By Lauren Worth
Rich Americans are much more likely to live into their 70s or 80s than poor Americans, new research shows.
The new report from the Government Accountability Office, commissioned by Senator Bernie Sanders, shows how wealth inequality translates to lower life expectancy for working Americans.
Sanders and others have offered a number of federal proposals to reverse these trends — from canceling student debt to a wealth tax on multi-millionaires. But what can local communities do to close the death gap on their own?
One idea is to leverage the resources of big local institutions like hospitals and universities, which are often the largest employers in their communities. When these institutions confront economic disparities outside their walls, real change can happen.
A hospital in Baton Rouge, Louisiana is doing just that by addressing predatory payday lending in the city.
Payday loans are taken out against a future paycheck and are typically used to cover necessities like rent, food, and utilities. This booming industry drains more than $240 million each year from Louisiana workers’ pockets, according to the Louisiana Budget Project.
Payday loan interest rates in the Baton Rouge area rank among the highest in the nation — think up to 1,043 percent APR for a $50 loan. Their storefronts are concentrated in the city’s low-income and majority African-American neighborhoods.
When a bill to regulate the industry failed in the Louisiana statehouse, Our Lady of the Lake Regional Medical Center stepped in. The hospital partnered with a local financial institution, a community nonprofit organization, and a local Catholic charity office to create a community-based micro-lending alternative to payday lending.
Launched in summer 2018, The Faith Fund has generated 210 loans for a total of $253,779, saving individuals and their families approximately $760,000 in fees and interest charges. To receive a loan, applicants are required to meet with a financial adviser for a free financial wellness check-up.
There are plans for the fund to expand beyond an initial pilot and reach more people who struggle to pay for basic needs.
The Faith Fund plans to advance its work by meeting with workers at local businesses and conducting a series of “lunch and learns,” according to James Hunter, executive director of the Fund.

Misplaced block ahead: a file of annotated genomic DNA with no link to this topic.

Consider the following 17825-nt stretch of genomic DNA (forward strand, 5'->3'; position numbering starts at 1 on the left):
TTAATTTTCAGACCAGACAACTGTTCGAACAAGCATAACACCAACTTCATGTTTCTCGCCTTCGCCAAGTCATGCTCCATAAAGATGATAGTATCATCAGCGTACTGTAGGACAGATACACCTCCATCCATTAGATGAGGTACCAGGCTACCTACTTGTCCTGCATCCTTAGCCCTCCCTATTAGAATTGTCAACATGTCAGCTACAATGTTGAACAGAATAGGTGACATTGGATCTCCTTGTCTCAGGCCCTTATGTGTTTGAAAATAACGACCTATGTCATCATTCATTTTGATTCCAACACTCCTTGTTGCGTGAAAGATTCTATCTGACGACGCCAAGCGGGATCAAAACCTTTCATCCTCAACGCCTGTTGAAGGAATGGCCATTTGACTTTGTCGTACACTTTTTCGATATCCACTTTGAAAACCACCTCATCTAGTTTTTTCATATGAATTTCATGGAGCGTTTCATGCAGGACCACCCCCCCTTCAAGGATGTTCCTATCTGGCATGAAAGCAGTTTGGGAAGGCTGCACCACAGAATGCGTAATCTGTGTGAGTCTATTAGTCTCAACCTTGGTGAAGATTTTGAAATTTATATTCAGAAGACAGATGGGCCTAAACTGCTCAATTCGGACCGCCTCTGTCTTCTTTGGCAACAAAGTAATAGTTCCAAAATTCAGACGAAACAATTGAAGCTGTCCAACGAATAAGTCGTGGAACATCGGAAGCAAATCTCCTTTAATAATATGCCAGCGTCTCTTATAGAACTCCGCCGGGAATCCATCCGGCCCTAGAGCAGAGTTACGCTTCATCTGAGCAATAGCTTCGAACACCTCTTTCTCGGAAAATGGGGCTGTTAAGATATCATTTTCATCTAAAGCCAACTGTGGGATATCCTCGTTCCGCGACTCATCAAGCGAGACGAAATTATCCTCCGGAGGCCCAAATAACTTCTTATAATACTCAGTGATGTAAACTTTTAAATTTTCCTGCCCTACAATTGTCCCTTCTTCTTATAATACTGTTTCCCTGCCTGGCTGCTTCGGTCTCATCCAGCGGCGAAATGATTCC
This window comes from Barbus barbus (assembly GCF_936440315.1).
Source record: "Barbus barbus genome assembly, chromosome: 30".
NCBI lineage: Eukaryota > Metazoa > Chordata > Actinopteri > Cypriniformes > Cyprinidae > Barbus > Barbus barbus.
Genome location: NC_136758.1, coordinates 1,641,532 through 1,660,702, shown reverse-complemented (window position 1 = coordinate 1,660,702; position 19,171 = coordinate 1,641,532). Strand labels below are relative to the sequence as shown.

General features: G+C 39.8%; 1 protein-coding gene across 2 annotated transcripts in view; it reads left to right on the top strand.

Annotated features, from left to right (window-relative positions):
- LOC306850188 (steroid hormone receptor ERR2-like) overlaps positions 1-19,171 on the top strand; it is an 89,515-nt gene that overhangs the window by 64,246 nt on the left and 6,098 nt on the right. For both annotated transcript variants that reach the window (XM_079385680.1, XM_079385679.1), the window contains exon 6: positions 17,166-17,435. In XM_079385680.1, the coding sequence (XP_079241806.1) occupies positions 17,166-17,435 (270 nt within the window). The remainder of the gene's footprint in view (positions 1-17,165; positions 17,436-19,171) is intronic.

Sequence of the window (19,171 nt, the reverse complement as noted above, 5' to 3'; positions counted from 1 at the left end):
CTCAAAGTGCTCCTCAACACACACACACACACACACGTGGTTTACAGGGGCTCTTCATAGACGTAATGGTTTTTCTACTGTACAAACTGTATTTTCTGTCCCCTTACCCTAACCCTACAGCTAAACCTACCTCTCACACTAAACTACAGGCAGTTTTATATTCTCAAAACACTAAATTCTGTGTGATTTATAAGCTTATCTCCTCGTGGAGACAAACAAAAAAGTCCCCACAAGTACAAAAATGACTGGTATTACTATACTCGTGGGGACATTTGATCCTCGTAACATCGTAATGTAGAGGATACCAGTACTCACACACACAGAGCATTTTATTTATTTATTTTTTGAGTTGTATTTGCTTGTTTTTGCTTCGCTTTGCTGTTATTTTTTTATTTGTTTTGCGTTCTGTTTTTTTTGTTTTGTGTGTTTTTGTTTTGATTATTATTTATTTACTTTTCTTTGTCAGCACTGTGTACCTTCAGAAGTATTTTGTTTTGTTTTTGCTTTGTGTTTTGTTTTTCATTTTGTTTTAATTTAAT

This strategy will allow them to meet people where they are, while providing a service that is needed throughout the community. And by educating community members about their options for reducing debt, the Fund can bridge the wealth divide that exists in Baton Rouge.
Baton Rouge shows the power of the approach in a poor urban area, but the approach can work in rural areas too. An NPR report from earlier this year found that 40 percent of rural Americans surveyed reported having difficulty paying for food, housing and routine medical bills.
To address housing insecurity in rural communities it serves, Catholic Health Initiatives, now part of CommonSpirit Health, has invested in affordable housing.
The organization recently issued loans totaling nearly $2 million to support an affordable housing development that will preserve 268 homes in Mississippi, and provided $500,000 to the Rural Community Assistance Corporation to expand access to special needs housing and affordable housing in rural areas.
Projects like these won’t solve the death gap alone — government support and solutions are sorely needed. But they demonstrate new ways of thinking about how to address health and wealth gaps that are widening across the country.
We need to create new institutions like this that are designed and programmed to put community health and well-being above the drive for profit — and have a real chance at increasing the survival rate for poor Americans.
Lauren Worth works on the Healthcare Engagement Team at the Democracy Collaborative.